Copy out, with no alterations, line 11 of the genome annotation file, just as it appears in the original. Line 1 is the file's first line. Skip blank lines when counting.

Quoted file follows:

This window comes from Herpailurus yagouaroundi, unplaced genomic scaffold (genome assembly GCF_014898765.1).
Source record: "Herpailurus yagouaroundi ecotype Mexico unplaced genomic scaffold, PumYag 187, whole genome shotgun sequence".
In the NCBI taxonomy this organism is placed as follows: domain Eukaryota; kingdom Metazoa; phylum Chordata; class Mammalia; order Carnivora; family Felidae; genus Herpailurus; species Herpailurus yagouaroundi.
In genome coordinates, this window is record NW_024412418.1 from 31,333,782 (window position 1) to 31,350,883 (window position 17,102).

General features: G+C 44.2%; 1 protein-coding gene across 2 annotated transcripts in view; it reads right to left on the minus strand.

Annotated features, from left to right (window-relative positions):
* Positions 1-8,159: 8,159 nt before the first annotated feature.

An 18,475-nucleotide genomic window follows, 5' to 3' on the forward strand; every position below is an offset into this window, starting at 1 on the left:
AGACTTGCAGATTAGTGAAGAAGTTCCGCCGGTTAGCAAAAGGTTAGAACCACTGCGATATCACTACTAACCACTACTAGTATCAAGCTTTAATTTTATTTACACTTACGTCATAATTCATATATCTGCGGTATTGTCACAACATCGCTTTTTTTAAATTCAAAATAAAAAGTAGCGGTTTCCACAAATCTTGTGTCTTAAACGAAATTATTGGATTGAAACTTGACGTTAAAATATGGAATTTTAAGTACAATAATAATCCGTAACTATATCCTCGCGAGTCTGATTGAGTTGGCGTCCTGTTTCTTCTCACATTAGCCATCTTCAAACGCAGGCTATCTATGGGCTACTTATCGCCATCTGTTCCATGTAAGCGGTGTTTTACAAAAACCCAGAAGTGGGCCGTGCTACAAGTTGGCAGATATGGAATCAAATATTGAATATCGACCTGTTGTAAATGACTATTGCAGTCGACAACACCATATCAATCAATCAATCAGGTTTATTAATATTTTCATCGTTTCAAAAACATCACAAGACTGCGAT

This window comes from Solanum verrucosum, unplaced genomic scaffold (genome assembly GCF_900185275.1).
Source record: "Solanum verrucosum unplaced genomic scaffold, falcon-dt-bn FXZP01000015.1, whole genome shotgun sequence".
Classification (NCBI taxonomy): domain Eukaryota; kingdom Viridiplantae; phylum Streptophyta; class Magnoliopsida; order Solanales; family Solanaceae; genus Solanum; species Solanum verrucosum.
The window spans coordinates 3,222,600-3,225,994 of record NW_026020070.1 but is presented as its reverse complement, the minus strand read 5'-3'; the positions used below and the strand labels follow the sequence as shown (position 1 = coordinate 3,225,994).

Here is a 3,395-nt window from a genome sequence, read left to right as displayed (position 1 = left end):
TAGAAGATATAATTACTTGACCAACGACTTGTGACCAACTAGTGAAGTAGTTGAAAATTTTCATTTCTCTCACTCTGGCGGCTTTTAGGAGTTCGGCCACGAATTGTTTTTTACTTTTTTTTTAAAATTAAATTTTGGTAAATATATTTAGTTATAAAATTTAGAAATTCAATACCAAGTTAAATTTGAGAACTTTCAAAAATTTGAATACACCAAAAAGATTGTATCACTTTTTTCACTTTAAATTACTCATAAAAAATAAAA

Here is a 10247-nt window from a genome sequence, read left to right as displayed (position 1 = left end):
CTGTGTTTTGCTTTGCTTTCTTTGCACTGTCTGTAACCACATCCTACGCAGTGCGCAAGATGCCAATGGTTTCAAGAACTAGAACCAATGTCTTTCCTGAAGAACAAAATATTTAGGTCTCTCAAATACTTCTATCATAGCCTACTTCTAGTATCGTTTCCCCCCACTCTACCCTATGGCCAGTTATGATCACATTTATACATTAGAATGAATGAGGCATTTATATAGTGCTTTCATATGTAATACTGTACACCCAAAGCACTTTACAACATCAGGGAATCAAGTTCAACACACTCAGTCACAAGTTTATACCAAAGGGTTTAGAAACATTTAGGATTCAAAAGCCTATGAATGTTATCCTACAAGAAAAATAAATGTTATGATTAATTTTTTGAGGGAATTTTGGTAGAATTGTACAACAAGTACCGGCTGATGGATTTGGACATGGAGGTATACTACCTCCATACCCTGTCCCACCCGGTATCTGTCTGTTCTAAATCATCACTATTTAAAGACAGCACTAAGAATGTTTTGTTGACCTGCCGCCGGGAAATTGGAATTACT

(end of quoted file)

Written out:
Source record: "Solanum verrucosum unplaced genomic scaffold, falcon-dt-bn FXZP01000015.1, whole genome shotgun sequence".